The person who died may have left funeral instructions in their will or a letter about their wishes.

If there aren’t any clear wishes, the executor or nearest relative will usually decide if the body will be cremated or buried and what type of funeral will take place.

Ask funeral directors for quotations to help you decide which company to use. Ask for an itemised quote which includes:

  • the funeral director’s services
  • a coffin
  • transfer of the deceased person from the place of death, and care of them before the funeral
  • a hearse to the nearest crematorium or cemetery
  • all necessary arrangements and paperwork.

There may be extra charges for third parties such as the crematorium, clergy and doctors. Funeral directors may ask for these fees to be paid upfront.

Arranging a funeral without a funeral director

You don’t have to use a funeral director if you don’t want to – you can have a ‘do-it-yourself’ funeral.

DIY funerals can be less expensive, more environmentally friendly as well as more personal and intimate. 

This type of funeral often takes place when someone makes their wishes clear before their death and plans for it themselves, as it can involve more advance planning.

Contact your local council if you want to arrange a funeral in your local cemetery or crematorium.

Paying for a funeral

Arranging a funeral can not only be stressful - it can also be expensive. If you're paying for the funeral, think carefully about what you can afford.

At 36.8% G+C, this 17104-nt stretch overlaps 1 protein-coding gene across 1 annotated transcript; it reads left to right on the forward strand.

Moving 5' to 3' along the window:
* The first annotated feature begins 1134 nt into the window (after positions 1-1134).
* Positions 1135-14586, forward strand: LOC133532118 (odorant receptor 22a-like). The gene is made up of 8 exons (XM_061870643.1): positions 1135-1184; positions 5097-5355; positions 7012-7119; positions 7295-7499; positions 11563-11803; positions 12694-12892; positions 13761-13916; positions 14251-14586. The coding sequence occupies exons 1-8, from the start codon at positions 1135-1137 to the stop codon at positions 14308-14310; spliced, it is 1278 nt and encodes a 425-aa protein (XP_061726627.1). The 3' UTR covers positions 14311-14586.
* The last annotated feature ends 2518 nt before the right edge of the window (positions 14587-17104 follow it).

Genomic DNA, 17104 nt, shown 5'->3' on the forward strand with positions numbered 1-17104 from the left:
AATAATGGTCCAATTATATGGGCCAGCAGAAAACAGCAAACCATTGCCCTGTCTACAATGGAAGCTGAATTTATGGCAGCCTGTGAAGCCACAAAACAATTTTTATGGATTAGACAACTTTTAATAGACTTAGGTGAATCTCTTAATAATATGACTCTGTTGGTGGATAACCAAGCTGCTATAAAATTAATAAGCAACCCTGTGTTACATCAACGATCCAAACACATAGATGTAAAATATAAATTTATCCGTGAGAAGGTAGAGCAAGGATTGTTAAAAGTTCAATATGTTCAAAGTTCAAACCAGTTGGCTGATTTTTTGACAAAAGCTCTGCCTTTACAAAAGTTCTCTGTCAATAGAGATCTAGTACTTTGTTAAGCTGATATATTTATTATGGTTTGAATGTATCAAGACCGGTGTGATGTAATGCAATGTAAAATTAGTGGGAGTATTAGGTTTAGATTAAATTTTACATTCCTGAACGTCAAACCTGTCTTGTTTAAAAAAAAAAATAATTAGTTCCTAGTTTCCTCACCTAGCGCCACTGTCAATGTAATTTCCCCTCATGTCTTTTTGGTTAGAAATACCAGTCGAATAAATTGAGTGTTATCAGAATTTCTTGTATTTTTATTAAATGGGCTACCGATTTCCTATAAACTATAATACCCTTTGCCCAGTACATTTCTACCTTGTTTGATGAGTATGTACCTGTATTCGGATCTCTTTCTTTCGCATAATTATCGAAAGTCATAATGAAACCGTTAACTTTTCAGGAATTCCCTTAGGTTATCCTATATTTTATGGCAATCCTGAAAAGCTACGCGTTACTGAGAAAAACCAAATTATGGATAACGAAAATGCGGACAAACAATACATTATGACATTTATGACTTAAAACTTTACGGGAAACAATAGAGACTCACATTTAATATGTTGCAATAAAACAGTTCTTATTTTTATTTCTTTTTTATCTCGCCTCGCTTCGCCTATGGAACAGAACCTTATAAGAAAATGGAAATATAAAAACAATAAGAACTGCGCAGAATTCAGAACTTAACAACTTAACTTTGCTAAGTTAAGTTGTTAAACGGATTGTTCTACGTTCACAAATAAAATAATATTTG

The funeral can be paid for by:

  • you or other family members or friends
  • a lump sum from a life insurance policy or pension scheme the person paid into
  • a pre-paid funeral plan the person took out
  • the person’s estate (any money, property or assets they left). Funeral costs take precedence over other debts
  • money the person had in a bank or building society, although they don’t have to release the money until probate (the legal process of distributing the money, property and possessions of the person who's died) is granted. If there’s a delay, you may need to pay the costs in the meantime.

Help with funeral costs

You may be able to get a Funeral Payment from the Social Fund if you’re on a low income and meet the criteria.

There are strict rules about who can get help and how much you will receive. You must be claiming Pension Credit or certain other means-tested benefits, and had a close relationship with the person who died – for example, you may have been their partner. 

If you don’t qualify for a Funeral Payment - or it doesn’t cover the full costs of the funeral - you may be able to get a Budgeting Loan from the Social Fund. These are interest-free loans of between £100 and £1500 that you repay from your benefits.


What should I do next?

When someone dies there's often a lot to deal with – their paperwork, finances, legal issues, property, as well as coping with your own emotional reaction to their death.

You may find useful

Here are some things you may need to consider and where you can go for further information

Age NI Advice Service

Every year our Advice Service deals with thousands of calls from older people in need. Call us today to make sure that you are receiving all the help and support available to you.

Call freephone 0808 808 7575
8am – 7pm 365 days a year

 

Last updated: Sep 18 2018